Palestinians cautiously optimistic on reconciliation

While some doubt rapprochement will work, others hope a unified leadership will usher into era of growth and peace.

    The latest reconciliation deal between the governments of Hamas in the Gaza Strip and the Palestinian Authority in the West Bank was welcomed by Palestinians.

    The division began in the summer of 2007 after Fatah, led by US-backed strongman Mohammed Dahlan, attempted a pre-emptive coup against Hamas in the Gaza Strip.

    Hamas, who had won the general elections six months prior, managed to chase Fatah out of Gaza after bloody civil infighting took place between the two sides.

    While some have expressed scepticism over whether the reconciliation will hold out, many hope that a unified Palestinian leadership will usher in economic growth and political stability.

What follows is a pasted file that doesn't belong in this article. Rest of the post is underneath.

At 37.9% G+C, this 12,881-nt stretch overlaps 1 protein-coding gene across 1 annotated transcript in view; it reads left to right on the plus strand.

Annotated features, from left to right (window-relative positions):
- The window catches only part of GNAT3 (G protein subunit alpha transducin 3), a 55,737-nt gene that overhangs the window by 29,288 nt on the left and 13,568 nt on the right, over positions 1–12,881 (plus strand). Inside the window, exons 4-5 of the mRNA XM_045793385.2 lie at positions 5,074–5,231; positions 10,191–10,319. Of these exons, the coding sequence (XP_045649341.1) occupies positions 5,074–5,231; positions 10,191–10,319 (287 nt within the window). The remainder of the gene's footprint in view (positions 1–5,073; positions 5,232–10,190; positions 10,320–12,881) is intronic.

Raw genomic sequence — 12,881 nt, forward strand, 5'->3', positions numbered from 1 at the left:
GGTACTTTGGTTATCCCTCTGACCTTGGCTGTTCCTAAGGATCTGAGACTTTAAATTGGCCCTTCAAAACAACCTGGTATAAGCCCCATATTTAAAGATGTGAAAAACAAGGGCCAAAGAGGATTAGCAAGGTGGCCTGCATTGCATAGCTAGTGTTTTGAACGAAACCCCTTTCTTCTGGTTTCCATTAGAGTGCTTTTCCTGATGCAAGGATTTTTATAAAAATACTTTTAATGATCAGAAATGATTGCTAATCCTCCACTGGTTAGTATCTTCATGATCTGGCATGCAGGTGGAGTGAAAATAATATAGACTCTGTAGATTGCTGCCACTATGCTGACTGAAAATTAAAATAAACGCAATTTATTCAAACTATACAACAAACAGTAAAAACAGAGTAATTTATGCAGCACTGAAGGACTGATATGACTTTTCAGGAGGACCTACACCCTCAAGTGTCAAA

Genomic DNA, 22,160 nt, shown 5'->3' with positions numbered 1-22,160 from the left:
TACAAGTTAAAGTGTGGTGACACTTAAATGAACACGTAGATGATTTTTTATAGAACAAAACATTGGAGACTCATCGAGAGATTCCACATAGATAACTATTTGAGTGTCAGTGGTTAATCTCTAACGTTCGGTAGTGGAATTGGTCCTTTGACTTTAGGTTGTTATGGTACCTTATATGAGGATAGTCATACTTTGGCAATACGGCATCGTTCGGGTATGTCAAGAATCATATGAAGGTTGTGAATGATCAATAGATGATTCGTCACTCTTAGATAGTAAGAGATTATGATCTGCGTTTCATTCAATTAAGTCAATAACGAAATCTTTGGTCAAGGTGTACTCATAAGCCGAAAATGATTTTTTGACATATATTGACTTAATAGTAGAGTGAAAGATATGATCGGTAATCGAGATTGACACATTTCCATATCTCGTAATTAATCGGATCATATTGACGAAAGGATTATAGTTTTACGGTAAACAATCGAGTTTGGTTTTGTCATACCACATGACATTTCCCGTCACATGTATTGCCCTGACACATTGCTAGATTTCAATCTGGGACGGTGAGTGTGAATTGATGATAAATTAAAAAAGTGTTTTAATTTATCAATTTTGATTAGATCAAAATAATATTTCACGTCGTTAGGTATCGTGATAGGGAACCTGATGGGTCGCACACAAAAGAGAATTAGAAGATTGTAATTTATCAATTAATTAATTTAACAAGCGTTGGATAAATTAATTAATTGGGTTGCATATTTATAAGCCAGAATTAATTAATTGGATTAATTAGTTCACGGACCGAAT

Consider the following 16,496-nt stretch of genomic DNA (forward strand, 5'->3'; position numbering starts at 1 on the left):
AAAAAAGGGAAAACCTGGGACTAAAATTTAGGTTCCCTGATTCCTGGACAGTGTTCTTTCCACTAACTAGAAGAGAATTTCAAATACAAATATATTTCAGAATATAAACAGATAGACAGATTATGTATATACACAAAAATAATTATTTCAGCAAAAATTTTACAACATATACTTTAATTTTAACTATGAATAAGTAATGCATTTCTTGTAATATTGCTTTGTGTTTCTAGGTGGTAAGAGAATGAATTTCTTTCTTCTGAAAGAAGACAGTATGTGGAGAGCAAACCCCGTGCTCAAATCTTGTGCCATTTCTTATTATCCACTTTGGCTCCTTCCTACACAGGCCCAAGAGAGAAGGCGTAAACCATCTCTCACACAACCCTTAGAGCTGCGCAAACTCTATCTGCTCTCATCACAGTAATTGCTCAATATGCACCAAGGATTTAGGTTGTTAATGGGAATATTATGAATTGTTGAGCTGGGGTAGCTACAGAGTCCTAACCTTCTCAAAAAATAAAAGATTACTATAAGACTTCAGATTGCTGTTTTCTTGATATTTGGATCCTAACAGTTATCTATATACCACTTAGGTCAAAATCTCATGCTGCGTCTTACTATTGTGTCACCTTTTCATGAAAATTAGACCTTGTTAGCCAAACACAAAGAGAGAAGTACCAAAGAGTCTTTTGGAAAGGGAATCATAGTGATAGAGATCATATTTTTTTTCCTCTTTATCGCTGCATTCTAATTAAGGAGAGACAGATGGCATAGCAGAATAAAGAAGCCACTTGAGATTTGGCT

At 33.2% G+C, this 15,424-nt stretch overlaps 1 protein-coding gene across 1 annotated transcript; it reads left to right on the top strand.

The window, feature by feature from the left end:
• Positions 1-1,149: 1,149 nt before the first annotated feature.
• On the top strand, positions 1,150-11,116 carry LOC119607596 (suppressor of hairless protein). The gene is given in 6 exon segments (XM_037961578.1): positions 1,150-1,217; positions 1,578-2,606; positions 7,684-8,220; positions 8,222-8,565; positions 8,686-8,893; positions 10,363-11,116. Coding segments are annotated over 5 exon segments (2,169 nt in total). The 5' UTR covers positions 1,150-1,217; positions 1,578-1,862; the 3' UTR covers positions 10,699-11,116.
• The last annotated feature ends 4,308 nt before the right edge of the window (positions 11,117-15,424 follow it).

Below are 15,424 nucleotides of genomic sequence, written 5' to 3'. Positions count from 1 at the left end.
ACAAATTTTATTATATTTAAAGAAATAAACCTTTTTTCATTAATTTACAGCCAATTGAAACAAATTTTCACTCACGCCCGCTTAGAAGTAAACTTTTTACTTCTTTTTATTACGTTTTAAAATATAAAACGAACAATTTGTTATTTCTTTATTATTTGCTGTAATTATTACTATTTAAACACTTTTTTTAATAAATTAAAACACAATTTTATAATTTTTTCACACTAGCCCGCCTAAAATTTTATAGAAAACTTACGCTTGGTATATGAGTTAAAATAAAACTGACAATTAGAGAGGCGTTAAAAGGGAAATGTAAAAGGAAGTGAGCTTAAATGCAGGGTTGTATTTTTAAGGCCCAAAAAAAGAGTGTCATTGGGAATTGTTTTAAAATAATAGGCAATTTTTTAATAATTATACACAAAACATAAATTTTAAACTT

Al Jazeera interviewed Palestinians from the Gaza Strip and the West Bank and asked them their opinions over ending the 11-year division.

    Gaza Strip

    Mohammed al-Homs, 23, student:

     

    I hope there will be positive outcomes despite the fact we haven't seen anything on the ground. I believe this issue needs more time to be resolved. The arrival of the Palestinian Authority government in the Gaza Strip is a good sign that this reconciliation will finally work.

    The division has erased 11 years of my life. Every graduate, every worker, every young man has had 11 years of their lives wasted away in a blockade, wars, and destruction.

    We hope we can live, that a graduate can find a job after university, that they can finally have a horizon to look forward to and stop thinking about leaving Gaza in search of a better life.

    Awad Qishta, 56, university professor: 

     

    We hope we can see something concrete happening on the ground, like the opening of the borders and paying government employees their full salaries.